I will reflect upon the differences observed between three different vulnerability scanners and management tools, Nessus, Nexpose, and OpenVAS. Areas to be reviewed include, ease of use, accuracy of findings, depth of information in the tool and reports, actionability of the information provided and any other relevant criteria believed to be relevant. This report will also compare the results, remediation advice, and reliability as observed by the three different software programs. The test used for this report will be performed on a virtual network constructed entirely inside of a virtual machine on a 2009 Mac Pro using Parallels 10. The free versions of Nessus and Nexpose vulnerability scanners will run against the Metasploitable 2 virtual machine inside of Parallels and OpenVAS, which is a free open source vulnerability scanner, will be referenced from a YouTube video. Each test will be performed under identical network conditions.

All three vulnerability scanners offer templates for a variety of scans that can be performed. Nessus offers more advanced scan templates as part of a paid software upgrade. I found the Nessus and OpenVAS interfaces to be slightly more intuitive than Nexpose. Upon the initial scan, Nexpose returned the largest number of results compared to Nessus, 336 to 142 respectively. A full audit scan was performed using Nexpose returning 88 critical vulnerabilities. Nessus returned 4 Critical vulnerabilities under the advanced scan and 7 critical vulnerabilities under the Basic scan. In order to eliminate as many false positives as practical, it’s crucial for security administrators to accurately target specific vulnerabilities as part of their remediation. The depth of information available within the tools used within Nexpose is vastly greater than those of Nessus. Nexpose has the ability to create user and asset groups, which helps in the management of larger scale projects essentially enabling a security administrator to assign specific segments of a network to specific groups for analysis. Nexpose would be better suited for larger networks of larger companies and organizations. Both Nessus and Nexpose allow scheduling and email functions. The free version of Nexpose didn’t include any Malware kits that could be used for exploits.

Both Nexpose and Nessus include an abundance of reference materials provided with each vulnerability scan. Reference materials made available by all three offerings are very useful in helping devise remedial procedures by providing information in relation to a particular vulnerability. The reference materials include links to the following websites; Open Sourced Vulnerability Database (OSVDB), NIST National Vulnerability Database, CERT Vulnerability Notes Database, and Symantec’s Connect Security Focus website all of which are replete with very useful information.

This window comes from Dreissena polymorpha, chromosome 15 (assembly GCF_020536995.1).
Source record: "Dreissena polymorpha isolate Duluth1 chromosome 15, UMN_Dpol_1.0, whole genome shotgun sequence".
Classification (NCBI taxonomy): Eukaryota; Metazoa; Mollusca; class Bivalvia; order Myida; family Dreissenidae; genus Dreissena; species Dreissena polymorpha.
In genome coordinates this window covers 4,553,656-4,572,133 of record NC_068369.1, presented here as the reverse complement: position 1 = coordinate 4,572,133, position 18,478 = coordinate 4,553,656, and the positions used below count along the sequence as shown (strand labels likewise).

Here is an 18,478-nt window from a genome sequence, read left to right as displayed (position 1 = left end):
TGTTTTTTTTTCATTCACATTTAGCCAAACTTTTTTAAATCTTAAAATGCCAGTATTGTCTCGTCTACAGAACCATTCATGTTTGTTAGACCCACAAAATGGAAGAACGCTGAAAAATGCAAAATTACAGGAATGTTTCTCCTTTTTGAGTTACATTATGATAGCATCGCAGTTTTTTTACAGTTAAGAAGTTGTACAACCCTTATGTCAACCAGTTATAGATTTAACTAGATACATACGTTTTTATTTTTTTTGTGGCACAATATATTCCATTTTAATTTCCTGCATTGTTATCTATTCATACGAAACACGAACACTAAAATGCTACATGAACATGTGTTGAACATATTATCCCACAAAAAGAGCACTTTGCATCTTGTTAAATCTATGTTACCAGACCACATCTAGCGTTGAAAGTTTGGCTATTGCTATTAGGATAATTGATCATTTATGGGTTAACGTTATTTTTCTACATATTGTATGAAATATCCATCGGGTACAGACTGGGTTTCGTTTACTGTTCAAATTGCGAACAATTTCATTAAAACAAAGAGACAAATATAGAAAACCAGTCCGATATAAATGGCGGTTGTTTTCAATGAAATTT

Each time I ran scans with Nessus and Nexpose, they both returned a slightly different number of vulnerabilities. Although the scans were performed inside of the virtual machines, the Norton Anti-Virus of the host operating system would display pop-up windows, which stated that a vulnerability has been blocked from the Metasploitable virtual machine. This brings to mind that Anti-Virus programs may adversely affect the results returned by these scans and should, in most cases, be disabled by default. Since every network is different, a critical component to assuring that scans return the least possible number of false positives is to tune the scanning profiles to suit the requirements of the system being probed for weaknesses. Actionability of the exploits is easily performed with Nexpose due to the built in Metasploit modules and malware kits provided by the paid edition of the software scanner.

Both Nessus and Nexpose are equally helpful in providing remediation advice referred to as “solutions”. Nexpose reports provided more eye candy including charts and graphs, which makes it simpler to visualize the overall security posture of an organization at a glance. Vulnerability reports are just as equally important as the vulnerability scan itself. Nexpose has the largest selection of report types that can be produced. One or more types of reports can be used in conjunction with each other.

Vulnerability scanning is a crucial component to network security and should be implemented by any organization wishing to improve its security posture. It’s critical in today’s networking environment that organizations take a harder stance with securing their networks. Vulnerability scanners could offer a detailed analysis of potential vulnerabilities that may exist within networks if used properly. All three vulnerability scanners provide the same basic information but the presentation, available scan options, and quality of results are vastly different as well as the reporting mechanisms used for presentation. Costs being equal, I would choose the Nexpose Vulnerability scanner over the other two. Although all three of the scanners have their weaknesses, Nexpose’s strong points overshadow its weaknesses more effectively and the added advanced vulnerability management tools included are beneficial when working in a team environment making working on large scale networks more manageable.


OpenVAS. (2015). Open Source vulnerability scanner and manager. Retrieved 6 2015, from

rab. (2014, 4). Vulnerability scanner product reviews. Retrieved 6 2015, from

Rapid7. (2015). Rapid7 Nexpose. Retrieved 6 2015, from Rapid7:

Tenable. (2015). Nessus Vulnerability Scanner. Retrieved 6 2015, from Tenable network Security:

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